Let’s look at examples from Alex Beyer’s program for his February 26 Premiere Series recital. Alex will be playing Beethoven’s Piano Concerto No. 2. The tempo markings are Allegro con brio (fast with vigor), Adagio (slow), and Rondo: Molto allegro (Rondo: very fast). Rondo is a form often used for final movements.
Schumann’s Piano Sonata No. 1 is less straightforward. It is a four-movement work. The first is labeled Introduzione: Un poco adagio; Allegro vivace. He is telling you there is a (somewhat) slow introduction followed by a fast and lively section. The second movement is simply titled Aria—Italian for air. We normally think of arias as solo numbers in an opera, and this movement evokes a vocal style with a melody plus accompanying figures. The third movement, labled Scherzo e intermezzo: Allegrissimo; lento tells you that we have two sections, a very fast scherzo and a slower intermezzo that leads into the fourth movement: Finale: Allegro un poco maestoso (Finale: Fast and a little stately).
As composers became more nationalist throughout the 19th century, they began to adopt vernacular languages for their score markings. Beethoven was among the earliest to do so, but only for a handful of works, and even then he most often included Italian markings as well. Schumann goes back and forth depending on the genre—earlier in his career and in more formal genres, he was more likely to use Italian. German, however, is more common in his later works. His Fourth Symphony underwent major revisions, and the 1841 version has Italian tempo markings while the 1851 has German. Brahms, who was writing late in the century but always looking at the past over his shoulder, preferred Italian for his instrumental works.
Throughout the 20th century and up to today, composers use both, and often they do so within the same piece. Use of metronome markings, once reviled by some composers, has also become standard with the understanding that musicians “as human beings, will approximate tempo, and vary as necessary depending on the situation (acoustics, etc.)” (Indiana University Composition Style Guide). Often composers will write a description next to the metronome marking, either in Italian or native language. Rarely, though, are individual movements by contemporary composers labeled only by an Italian tempo marking.
Judith Lang Zaimont’s piece ATTARS was commissioned by the American Pianists Association for the 2017 Awards and will be premiered at the New Music Recital on April 3, 2017. I asked Ms. Zaimont how she makes decisions about what language to use for her directions, and she writes, “As an English-speaking individual born in the US, it's natural for me to use English—along with Italian, French and sometimes other languages—to get tempo & expression marks as clear as possible” (emphasis mine). That means drawing on the knowledge and understanding that her performers have built up over the years working with the repertoire. The beginning of the section “Jasmine” in ATTARS provides a great example:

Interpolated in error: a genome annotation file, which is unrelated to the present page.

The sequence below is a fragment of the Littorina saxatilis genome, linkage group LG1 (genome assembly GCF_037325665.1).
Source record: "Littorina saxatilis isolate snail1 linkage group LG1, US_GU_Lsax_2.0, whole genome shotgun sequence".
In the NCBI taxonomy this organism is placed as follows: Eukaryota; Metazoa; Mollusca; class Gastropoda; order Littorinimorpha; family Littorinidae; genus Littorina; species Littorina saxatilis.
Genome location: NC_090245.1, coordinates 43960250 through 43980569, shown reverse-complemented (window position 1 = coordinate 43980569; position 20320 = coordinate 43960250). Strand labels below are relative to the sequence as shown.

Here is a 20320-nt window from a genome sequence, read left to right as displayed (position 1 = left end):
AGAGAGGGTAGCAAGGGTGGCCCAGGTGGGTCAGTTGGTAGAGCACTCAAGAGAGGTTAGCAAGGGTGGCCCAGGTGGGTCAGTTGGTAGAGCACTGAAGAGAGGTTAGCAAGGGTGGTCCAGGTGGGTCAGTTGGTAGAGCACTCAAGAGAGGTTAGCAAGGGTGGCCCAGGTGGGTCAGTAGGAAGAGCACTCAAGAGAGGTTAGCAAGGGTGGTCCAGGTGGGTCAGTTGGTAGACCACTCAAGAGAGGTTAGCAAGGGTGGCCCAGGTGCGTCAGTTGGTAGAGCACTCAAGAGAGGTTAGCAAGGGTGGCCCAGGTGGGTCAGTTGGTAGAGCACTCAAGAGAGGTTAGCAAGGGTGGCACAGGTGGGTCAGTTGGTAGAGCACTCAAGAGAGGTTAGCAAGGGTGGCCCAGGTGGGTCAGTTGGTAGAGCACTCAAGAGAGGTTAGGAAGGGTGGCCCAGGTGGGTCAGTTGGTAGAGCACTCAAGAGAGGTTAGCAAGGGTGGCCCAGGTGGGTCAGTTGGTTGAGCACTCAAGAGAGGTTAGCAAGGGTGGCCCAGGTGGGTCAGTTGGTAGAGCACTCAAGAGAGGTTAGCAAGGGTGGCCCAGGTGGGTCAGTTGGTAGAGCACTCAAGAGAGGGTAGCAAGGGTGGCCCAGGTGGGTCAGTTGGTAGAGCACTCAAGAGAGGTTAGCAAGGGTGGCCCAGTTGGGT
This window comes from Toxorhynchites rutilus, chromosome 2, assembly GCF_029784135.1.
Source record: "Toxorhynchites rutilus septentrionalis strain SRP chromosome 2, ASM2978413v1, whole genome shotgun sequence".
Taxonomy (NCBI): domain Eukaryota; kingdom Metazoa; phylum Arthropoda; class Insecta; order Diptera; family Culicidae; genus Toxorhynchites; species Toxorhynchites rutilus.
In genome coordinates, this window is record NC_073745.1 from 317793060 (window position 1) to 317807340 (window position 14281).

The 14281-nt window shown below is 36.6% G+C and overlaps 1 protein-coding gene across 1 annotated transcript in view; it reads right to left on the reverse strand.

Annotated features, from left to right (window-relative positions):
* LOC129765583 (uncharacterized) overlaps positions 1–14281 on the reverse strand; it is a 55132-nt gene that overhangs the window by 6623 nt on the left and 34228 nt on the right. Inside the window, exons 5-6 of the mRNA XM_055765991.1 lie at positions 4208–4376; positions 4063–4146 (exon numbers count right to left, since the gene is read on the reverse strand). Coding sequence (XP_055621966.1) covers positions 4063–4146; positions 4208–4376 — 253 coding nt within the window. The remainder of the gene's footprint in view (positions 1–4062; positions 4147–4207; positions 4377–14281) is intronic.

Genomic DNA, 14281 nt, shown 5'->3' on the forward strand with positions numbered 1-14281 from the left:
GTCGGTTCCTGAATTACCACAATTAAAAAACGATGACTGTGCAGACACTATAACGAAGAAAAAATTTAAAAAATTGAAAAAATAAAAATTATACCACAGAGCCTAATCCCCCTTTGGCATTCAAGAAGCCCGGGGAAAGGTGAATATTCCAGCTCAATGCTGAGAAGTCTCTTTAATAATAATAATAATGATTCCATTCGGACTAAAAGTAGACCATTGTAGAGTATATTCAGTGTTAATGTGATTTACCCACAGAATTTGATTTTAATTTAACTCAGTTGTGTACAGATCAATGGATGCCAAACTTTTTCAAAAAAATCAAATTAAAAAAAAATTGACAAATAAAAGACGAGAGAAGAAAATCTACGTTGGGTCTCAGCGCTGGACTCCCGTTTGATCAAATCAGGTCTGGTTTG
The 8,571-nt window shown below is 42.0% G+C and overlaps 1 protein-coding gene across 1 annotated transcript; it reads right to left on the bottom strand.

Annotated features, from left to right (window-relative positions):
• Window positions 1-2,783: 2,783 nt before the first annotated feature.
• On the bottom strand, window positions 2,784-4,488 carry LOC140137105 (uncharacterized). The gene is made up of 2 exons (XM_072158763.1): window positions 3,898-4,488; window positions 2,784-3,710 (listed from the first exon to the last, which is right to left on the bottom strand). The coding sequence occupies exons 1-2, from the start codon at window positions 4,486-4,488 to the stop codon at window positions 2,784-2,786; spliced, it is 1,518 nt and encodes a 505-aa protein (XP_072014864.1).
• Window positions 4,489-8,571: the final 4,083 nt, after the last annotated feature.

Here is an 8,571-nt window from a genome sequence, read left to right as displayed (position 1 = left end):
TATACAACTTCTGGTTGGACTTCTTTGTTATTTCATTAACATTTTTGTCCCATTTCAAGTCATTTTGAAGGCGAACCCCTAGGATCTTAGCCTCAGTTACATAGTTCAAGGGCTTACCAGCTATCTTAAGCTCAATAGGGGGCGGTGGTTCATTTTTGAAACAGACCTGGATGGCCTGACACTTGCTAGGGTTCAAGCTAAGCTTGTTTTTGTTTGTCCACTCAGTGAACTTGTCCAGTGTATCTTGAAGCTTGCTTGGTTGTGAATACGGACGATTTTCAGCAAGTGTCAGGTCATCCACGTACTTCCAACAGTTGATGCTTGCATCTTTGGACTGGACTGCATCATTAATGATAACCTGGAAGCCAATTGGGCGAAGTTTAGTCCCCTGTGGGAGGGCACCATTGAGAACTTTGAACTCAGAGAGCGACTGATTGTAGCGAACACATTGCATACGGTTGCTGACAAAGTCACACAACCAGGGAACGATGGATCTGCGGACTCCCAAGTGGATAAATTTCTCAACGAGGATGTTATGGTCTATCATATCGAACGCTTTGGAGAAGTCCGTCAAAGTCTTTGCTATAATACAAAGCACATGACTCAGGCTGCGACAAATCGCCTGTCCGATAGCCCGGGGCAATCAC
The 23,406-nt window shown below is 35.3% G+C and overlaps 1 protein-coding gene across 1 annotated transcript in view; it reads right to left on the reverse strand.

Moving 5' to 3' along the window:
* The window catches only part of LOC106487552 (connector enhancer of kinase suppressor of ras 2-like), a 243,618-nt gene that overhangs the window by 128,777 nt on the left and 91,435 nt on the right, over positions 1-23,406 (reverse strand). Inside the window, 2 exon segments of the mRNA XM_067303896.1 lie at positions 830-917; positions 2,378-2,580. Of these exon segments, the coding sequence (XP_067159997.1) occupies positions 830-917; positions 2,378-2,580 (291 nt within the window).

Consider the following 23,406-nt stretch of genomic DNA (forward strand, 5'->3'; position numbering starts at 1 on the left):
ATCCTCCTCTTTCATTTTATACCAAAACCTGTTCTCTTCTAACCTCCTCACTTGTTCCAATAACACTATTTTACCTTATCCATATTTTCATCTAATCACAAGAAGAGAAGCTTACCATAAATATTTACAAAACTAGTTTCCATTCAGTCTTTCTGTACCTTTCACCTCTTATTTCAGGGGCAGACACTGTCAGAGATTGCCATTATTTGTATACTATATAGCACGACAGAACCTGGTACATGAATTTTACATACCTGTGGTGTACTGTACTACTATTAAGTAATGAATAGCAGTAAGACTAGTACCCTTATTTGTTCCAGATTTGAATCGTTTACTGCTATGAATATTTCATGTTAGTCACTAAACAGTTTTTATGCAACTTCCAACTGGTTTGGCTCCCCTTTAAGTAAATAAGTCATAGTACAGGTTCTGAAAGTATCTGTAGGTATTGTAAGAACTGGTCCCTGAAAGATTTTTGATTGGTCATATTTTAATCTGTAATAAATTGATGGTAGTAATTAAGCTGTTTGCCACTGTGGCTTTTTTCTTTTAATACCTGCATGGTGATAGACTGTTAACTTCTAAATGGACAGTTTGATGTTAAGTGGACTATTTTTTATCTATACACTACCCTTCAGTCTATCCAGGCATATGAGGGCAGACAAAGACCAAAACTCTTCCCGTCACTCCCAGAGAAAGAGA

Here, the Italian (and Latin) indication Scherzo e perpetuum mobile are firmly established terms: Jokingly and in perpetual motion. Scherzo in particular is a word that shouldn’t be translated because it does not really mean jokingly, but performed in a specific style that has evolved since the late 18th century. “Leisurely, hesitant,” and “fast and light with sudden accents” is more clearly understood in English. The eight note = 138+ indicates the approximate speed in eighth notes per minute at which the passage should be executed.
From Bach to Zaimont, composers have been trying to communicate as clearly and effectively as possible to the performer while realizing that each performer will approach the work with a certain musical vocabulary. This vocabulary, like that of any other language, has been expanded and refined over many years, and everyone who composes is capable of adding to this rich tapestry of musical terms.
2017 American Pianists Awards finalist Alex Beyer performs Beethoven’s Piano Concerto No. 2 Sunday, February 26 at the Indiana History Center. Alex and the other finalists return to Indianapolis for the final week of competition in April when they will perform an exciting range of repertoire including Zaimont's ATTARS. Check out the full Discovery Week schedule.